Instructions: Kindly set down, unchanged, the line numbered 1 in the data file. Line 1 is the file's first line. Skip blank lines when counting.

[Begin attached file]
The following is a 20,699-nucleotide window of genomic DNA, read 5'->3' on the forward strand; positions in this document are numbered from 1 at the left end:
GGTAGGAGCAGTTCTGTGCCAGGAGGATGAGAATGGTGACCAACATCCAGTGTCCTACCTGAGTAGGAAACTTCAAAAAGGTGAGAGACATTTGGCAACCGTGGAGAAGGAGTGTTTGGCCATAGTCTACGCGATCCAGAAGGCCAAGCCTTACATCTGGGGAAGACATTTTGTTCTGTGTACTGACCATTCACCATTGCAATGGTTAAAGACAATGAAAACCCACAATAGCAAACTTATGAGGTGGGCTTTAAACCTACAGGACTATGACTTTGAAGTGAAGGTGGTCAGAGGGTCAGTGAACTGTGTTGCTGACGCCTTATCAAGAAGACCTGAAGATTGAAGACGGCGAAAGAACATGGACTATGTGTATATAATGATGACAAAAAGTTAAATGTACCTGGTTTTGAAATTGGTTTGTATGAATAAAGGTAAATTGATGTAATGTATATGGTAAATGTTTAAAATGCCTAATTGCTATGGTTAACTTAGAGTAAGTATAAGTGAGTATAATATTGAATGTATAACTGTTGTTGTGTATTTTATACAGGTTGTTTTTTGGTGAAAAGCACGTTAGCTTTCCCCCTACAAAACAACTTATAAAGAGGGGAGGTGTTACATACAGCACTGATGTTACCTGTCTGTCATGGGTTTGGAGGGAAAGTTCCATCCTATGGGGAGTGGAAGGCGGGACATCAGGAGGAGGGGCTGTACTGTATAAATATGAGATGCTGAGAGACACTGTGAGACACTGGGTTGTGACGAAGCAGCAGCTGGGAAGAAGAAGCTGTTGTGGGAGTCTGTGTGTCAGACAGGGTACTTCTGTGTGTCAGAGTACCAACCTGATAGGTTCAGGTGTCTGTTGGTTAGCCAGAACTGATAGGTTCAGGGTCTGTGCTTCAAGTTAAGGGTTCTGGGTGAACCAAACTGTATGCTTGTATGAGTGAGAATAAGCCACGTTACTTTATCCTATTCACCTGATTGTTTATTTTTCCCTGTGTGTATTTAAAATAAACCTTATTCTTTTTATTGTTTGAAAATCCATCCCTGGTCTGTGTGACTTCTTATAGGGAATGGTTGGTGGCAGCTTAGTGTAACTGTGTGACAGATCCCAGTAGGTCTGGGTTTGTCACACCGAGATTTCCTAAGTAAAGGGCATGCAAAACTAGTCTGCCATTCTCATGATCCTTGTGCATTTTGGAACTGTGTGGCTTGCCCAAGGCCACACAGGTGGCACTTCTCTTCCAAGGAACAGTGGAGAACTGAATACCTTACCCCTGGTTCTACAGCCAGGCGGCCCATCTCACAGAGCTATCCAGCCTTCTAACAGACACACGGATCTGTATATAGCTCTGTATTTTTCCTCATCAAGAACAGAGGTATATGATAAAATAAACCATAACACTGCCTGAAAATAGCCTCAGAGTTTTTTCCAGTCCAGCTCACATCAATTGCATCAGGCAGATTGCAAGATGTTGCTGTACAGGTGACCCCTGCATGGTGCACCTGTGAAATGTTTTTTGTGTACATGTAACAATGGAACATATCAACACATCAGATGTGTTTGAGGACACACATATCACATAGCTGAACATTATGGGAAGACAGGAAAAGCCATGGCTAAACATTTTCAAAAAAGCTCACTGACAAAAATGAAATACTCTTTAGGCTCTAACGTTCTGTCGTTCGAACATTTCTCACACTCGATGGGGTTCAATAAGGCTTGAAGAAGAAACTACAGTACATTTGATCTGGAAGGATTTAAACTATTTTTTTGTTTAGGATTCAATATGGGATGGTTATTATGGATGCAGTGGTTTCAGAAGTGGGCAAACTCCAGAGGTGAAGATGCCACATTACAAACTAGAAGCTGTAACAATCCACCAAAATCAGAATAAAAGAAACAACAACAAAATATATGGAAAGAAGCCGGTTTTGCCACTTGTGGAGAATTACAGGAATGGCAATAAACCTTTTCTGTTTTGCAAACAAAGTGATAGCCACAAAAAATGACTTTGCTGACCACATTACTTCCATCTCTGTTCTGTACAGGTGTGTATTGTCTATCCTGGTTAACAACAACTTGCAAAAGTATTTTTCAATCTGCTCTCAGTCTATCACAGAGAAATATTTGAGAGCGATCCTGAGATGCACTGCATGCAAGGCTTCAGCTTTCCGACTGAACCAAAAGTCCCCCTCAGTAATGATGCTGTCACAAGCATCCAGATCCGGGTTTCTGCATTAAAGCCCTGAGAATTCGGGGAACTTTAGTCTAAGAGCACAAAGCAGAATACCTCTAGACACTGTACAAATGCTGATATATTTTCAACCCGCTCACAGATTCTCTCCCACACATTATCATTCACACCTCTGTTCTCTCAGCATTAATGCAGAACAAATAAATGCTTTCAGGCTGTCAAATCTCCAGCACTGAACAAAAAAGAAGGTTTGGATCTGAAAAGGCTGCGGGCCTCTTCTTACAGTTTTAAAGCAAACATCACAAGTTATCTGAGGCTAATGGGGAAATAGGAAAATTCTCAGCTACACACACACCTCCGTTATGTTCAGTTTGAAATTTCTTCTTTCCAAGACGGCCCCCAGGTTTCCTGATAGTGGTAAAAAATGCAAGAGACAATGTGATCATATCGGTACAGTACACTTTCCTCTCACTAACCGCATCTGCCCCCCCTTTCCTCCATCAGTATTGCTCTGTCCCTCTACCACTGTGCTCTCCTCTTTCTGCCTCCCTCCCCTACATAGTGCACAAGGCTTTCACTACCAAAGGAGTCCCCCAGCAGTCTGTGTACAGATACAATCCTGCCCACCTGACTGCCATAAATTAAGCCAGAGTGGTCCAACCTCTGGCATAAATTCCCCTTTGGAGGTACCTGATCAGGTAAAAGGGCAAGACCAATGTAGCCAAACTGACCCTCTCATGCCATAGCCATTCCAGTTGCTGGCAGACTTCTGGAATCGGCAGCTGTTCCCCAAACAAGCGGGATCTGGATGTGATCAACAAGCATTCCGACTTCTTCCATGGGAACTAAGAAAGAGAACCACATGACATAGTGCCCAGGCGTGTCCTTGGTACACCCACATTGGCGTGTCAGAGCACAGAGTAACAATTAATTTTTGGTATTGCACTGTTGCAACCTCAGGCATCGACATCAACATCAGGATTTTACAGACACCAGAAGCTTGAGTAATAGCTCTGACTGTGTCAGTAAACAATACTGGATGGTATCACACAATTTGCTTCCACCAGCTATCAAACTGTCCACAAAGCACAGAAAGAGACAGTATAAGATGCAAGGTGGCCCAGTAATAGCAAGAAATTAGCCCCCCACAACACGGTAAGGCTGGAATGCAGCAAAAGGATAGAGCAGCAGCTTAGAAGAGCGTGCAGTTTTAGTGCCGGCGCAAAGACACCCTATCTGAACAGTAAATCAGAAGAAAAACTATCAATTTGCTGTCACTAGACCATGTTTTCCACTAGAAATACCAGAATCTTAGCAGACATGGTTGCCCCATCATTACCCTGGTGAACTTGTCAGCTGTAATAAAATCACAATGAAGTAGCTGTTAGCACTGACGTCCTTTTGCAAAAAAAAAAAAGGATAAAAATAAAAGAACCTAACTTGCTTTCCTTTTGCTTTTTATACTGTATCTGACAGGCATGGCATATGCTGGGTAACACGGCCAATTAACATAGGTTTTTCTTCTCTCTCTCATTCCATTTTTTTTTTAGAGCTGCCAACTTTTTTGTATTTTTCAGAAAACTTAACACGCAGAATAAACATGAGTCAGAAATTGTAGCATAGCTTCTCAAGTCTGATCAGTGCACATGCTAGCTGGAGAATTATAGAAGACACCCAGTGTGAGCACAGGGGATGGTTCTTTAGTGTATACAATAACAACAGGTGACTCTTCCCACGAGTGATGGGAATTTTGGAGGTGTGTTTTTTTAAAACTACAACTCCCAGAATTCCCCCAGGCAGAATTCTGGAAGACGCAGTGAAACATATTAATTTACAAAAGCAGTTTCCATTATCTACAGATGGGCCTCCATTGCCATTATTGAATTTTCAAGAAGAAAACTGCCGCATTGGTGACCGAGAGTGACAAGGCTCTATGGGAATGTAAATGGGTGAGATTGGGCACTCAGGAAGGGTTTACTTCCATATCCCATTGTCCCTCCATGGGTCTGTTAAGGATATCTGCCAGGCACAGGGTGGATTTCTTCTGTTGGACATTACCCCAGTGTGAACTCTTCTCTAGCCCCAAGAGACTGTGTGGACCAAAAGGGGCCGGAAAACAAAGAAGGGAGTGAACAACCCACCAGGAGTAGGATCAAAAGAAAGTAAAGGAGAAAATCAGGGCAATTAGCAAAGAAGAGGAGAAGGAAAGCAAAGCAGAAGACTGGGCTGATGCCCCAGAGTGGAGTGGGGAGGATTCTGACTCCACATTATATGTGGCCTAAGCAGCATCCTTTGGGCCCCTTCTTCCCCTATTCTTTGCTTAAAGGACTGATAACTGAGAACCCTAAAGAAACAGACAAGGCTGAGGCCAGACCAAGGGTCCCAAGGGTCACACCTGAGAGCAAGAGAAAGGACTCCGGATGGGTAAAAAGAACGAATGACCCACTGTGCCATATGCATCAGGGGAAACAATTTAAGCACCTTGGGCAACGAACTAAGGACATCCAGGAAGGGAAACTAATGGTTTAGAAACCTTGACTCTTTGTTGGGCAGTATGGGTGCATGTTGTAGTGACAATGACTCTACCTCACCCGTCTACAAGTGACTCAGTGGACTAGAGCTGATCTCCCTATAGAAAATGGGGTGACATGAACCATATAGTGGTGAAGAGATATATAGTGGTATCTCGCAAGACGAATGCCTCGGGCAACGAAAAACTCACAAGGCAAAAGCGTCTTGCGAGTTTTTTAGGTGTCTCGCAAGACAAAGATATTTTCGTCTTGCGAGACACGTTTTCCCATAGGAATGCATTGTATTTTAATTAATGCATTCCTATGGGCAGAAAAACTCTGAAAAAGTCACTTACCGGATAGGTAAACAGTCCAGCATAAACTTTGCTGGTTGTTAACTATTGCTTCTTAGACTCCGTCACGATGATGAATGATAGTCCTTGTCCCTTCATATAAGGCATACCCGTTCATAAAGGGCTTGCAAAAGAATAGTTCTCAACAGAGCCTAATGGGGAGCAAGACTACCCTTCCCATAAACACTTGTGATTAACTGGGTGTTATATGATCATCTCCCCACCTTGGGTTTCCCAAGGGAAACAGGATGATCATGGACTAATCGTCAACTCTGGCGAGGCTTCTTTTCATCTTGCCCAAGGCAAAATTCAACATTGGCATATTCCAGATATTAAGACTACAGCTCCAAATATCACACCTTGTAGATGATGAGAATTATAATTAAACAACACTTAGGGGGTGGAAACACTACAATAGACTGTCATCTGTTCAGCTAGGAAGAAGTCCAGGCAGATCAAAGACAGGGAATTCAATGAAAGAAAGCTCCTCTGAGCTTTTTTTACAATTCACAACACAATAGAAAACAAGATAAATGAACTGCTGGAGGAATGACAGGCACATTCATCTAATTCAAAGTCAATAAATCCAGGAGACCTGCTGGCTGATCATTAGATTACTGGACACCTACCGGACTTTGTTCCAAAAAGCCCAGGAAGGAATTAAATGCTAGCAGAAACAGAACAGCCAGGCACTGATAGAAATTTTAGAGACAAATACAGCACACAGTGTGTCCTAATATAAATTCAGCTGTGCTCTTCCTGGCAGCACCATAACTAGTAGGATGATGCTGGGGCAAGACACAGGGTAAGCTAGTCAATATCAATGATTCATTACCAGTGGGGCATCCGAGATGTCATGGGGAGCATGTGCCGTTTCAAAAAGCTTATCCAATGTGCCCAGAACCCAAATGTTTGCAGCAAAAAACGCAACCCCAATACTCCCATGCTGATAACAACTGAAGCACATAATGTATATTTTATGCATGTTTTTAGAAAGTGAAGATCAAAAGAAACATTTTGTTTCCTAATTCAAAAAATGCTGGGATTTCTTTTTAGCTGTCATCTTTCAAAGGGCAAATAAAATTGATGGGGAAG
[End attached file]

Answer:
The following is a 20,699-nucleotide window of genomic DNA, read 5'->3' on the forward strand; positions in this document are numbered from 1 at the left end: